Chung Yuan Festival

According to Taoist beliefs, Chung Yuan Pudu originated on the birthday of the Chinese Guardian of Hell, the 15th day of the seventh lunar month, who governs all matters in the underworld and decreed an amnesty out of mercy so all the wandering ghostd could be released back to the mortal world from hell on the 1st of the seventh lunar month to enjoy the offerings prepared by the living for one month so they might be rescued and converted to "The Way".

Another origination is from Buddhist beliefs, "Ullambana". It is said that a disciple of Buddha, Moginlin, entered hell with basins full of "hundreds of flavors and the five fruits," and offered them in ten directions to rescue his own mother from the way of hungry ghosts on the 15th day of the seventh month.

The Chung Yuan ghosts festival in Keelung can be traced back to the 1st year of Emperor Hsienfeng, Ching Dynasty (1851), when armed strife between settlers from Changchou and those from Chuanchou in mainland China became so fierce that many died in result. Local intellectuals came forth to mediate a ceasefire and then to hold salvation ceremonies for the souls of the dead in rotation, taking those of one surname at a time. The salvation ceremonies soon took the place of armed conflict, and self-defense team demonstrations replaced actual combat.

The Chung Yuan ceremony held in Keelung is one of the most spectacular Chung Yuan festivals in Taiwan. The festival begins with the opening of the gates of Hades at Laotakung Temple on the 1st day of the seventh lunar month, and in this evening, every family in Keelung lights a lamp in front of the door in order to light the way for ghosts at night. On the 12th day, lamps at Chuputan Temple are lighted. On the 13th day, a parade of bucket lamps through the streets is held and greeted by attendants.
On the evening of the 14th day, a parade is held for releasing the water lanterns which are contributed by each clan, and there are also richly decorated yiko floats, martial-arts, and folk performances. This is the peak of activity for the entire month. At 23:00 in the night, the launching of water lanterns is held at the seashore of Wanghai Lane in Patoutzu harbor. At the beginning of the activity the water lanterns of the various clans are gathered. After incense is burned and the gods worshipped, the paper lanterns are floated on the water, set alight, and pushed toward the open sea. The clans whose lanterns float the fastest are believed to be those that will prosper most in the year to come. The burning lanterns light up the harbor brightly, providing an enchanting spectacle for the onlookers. On the 15th day, the centerpiece of the entire month-long festival, sacrificial rites for delivering the ghosts are performed both in public and private. At the end of the rites, ceremonial dances are also performed to welcome deity Chung Kuei to awe the ghosts and keep them in order. When the seventh lunar month comes to an end, the gates of Hades are closed at Laotakung Temple, and it indicates the end of the one month-long activity.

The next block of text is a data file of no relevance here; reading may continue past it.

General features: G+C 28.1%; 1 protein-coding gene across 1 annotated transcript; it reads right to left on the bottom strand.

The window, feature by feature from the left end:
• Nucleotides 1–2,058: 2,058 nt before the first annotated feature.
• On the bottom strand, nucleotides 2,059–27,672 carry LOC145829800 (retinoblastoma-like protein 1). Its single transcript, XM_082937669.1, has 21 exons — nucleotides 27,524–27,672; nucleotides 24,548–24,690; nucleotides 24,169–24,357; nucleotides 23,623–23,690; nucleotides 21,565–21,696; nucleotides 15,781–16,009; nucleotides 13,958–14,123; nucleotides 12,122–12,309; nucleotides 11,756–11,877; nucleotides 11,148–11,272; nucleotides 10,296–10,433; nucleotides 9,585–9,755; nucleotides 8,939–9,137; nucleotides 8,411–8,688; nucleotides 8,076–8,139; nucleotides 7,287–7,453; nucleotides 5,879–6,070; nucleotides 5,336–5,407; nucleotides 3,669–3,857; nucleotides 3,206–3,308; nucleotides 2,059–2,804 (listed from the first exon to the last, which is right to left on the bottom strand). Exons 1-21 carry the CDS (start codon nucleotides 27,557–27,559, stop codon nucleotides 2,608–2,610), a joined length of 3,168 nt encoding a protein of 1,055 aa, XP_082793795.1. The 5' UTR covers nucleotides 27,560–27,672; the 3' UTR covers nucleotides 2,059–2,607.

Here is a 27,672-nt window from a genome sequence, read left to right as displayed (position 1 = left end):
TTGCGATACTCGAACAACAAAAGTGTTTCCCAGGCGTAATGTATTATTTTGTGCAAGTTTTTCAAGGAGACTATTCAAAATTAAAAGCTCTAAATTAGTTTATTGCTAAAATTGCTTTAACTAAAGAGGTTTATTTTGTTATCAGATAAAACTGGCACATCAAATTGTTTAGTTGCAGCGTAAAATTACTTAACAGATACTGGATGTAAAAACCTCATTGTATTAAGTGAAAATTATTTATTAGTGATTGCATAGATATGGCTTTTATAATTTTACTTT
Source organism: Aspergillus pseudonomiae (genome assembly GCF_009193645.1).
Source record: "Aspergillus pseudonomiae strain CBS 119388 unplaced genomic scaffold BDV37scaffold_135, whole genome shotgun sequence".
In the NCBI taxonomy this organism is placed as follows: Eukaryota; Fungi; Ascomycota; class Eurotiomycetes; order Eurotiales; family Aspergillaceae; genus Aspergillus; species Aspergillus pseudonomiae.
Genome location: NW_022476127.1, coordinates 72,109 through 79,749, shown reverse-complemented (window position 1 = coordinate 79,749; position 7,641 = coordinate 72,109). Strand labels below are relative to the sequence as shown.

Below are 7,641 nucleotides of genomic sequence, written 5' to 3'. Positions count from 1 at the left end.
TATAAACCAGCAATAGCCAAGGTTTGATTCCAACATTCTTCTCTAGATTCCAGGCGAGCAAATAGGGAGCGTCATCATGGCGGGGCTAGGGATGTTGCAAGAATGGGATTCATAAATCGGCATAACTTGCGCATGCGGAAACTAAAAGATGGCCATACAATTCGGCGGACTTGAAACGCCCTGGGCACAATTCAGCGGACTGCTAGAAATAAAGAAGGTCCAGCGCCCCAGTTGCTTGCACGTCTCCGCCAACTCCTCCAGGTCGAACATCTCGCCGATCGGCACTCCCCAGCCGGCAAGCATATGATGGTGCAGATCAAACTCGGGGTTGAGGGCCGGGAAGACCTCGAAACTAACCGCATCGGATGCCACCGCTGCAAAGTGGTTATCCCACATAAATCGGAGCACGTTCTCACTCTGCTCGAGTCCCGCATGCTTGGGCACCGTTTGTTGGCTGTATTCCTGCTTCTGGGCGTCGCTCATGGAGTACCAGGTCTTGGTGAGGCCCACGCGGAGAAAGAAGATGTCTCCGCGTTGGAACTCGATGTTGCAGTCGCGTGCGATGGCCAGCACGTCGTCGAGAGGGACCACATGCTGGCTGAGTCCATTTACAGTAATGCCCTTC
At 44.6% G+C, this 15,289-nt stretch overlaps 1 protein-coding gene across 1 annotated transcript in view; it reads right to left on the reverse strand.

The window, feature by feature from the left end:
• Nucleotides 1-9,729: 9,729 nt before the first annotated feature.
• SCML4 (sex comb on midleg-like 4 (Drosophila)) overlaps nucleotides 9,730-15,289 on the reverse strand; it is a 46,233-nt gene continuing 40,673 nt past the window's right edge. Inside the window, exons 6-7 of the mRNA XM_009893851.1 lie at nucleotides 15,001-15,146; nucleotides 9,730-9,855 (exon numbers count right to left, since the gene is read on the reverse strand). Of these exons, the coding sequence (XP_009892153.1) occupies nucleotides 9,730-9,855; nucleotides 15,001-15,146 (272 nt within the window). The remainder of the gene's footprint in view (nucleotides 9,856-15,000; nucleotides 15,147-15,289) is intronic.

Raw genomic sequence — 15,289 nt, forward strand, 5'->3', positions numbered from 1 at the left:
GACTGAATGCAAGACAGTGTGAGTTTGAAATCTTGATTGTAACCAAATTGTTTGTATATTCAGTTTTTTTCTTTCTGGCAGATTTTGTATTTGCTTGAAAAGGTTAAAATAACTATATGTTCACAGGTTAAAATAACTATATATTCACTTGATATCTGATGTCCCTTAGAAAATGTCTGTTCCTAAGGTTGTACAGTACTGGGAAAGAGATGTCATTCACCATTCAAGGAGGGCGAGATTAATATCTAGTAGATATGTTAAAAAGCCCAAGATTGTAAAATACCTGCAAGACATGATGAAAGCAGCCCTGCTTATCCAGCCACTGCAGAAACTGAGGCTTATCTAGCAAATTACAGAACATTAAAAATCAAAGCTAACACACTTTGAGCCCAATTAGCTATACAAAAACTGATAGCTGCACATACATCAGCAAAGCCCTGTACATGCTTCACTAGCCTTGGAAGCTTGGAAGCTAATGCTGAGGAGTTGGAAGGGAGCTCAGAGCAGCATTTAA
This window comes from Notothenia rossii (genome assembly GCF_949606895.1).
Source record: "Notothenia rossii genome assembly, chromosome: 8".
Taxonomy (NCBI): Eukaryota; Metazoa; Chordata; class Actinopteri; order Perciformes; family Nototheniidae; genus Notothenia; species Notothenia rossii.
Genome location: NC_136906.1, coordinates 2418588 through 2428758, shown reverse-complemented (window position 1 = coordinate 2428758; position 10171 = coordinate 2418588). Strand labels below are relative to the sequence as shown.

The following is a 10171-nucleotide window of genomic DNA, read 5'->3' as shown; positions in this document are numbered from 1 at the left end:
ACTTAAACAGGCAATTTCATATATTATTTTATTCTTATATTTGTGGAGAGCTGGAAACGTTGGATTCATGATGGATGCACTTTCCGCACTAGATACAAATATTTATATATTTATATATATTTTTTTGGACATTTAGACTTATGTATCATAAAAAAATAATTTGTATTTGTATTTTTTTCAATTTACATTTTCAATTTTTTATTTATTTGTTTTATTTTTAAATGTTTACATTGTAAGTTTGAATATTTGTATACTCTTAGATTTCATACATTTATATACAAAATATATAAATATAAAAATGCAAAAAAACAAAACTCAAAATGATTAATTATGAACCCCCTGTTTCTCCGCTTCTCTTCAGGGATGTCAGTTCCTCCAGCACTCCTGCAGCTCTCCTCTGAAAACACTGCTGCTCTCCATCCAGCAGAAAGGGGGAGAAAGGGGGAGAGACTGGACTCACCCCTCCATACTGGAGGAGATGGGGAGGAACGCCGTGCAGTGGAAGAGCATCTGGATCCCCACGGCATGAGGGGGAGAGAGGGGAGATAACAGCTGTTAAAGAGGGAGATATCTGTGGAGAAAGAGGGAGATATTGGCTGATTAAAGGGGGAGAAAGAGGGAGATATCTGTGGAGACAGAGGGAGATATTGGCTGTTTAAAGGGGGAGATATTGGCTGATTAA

source : http://edu.ocac.gov.tw/local/web/Eng/about.htm


At 1/03/2006 12:38 AM, Anonymous Pei said...

Chung Yuan Festival is a big celebration lasting for about one month. During the time,there are many special and unique activities holding by temples.And also there are several scary taboos that makes the festival a little horrible to me.

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